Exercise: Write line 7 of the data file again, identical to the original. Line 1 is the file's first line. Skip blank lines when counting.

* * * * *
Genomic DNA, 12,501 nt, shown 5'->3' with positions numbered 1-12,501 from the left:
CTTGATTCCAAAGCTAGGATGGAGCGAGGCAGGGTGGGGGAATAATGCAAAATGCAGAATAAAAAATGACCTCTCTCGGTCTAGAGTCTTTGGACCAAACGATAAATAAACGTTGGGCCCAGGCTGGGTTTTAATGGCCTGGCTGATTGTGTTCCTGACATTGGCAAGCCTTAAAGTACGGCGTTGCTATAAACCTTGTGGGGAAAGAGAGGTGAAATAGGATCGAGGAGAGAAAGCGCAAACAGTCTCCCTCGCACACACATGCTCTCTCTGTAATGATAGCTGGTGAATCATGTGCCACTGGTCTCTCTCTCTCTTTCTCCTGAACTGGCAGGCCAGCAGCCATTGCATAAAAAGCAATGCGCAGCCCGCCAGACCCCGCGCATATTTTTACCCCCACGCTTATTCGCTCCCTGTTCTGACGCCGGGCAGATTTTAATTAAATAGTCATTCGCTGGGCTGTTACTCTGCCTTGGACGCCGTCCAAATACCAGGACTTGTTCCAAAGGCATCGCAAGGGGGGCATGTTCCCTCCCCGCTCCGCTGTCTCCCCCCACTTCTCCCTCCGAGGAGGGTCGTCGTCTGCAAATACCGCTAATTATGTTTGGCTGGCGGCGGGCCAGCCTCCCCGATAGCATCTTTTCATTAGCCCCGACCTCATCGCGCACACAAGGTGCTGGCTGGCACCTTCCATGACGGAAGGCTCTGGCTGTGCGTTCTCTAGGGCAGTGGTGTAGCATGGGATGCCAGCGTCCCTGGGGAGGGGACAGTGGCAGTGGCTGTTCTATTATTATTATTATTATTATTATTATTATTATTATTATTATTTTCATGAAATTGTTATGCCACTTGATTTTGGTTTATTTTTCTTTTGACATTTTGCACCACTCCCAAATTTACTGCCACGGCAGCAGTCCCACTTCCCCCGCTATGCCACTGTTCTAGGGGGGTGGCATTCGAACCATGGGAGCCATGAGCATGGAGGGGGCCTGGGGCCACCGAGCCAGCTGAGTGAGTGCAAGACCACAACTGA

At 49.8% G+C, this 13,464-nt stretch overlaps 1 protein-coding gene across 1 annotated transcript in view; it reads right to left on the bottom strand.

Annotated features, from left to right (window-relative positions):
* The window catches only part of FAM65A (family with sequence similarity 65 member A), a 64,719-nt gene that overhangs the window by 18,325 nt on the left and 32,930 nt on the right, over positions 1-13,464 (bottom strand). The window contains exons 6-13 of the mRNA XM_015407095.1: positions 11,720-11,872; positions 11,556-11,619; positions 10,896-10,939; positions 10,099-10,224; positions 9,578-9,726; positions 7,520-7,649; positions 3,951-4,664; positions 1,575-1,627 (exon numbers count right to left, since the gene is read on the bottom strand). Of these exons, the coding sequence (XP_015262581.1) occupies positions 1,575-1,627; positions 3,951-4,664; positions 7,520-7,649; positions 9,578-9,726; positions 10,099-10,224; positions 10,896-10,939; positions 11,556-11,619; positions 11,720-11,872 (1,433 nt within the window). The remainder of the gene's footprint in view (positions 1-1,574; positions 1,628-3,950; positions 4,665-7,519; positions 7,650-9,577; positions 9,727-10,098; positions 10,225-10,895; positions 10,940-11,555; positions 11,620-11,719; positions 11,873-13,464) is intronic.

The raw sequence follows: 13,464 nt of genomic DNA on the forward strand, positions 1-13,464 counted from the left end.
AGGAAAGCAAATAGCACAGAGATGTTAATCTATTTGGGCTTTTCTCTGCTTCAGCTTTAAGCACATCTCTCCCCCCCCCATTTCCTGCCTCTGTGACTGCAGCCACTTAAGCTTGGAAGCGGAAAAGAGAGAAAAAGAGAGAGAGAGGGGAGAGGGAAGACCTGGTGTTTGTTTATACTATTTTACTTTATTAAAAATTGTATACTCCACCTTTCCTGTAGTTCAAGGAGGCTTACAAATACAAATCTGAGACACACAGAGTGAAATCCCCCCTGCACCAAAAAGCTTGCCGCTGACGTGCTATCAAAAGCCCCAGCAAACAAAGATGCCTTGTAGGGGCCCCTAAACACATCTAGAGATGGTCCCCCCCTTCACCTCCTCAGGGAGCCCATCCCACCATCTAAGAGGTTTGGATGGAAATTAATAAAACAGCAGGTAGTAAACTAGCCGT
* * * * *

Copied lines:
AGGAAAGCAAATAGCACAGAGATGTTAATCTATTTGGGCTTTTCTCTGCTTCAGCTTTAAGCACATCTCTCCCCCCCCCATTTCCTGCCTCTGTGACTGCAGCCACTTAAGCTTGGAAGCGGAAAAGAGAGAAAAAGAGAGAGAGAGGGGAGAGGGAAGACCTGGTGTTTGTTTATACTATTTTACTTTATTAAAAATTGTATACTCCACCTTTCCTGTAGTTCAAGGAGGCTTACAAATACAAATCTGAGACACACAGAGTGAAATCCCCCCTGCACCAAAAAGCTTGCCGCTGACGTGCTATCAAAAGCCCCAGCAAACAAAGATGCCTTGTAGGGGCCCCTAAACACATCTAGAGATGGTCCCCCCCTTCACCTCCTCAGGGAGCCCATCCCACCATCTAAGAGGTTTGGATGGAAATTAATAAAACAGCAGGTAGTAAACTAGCCGT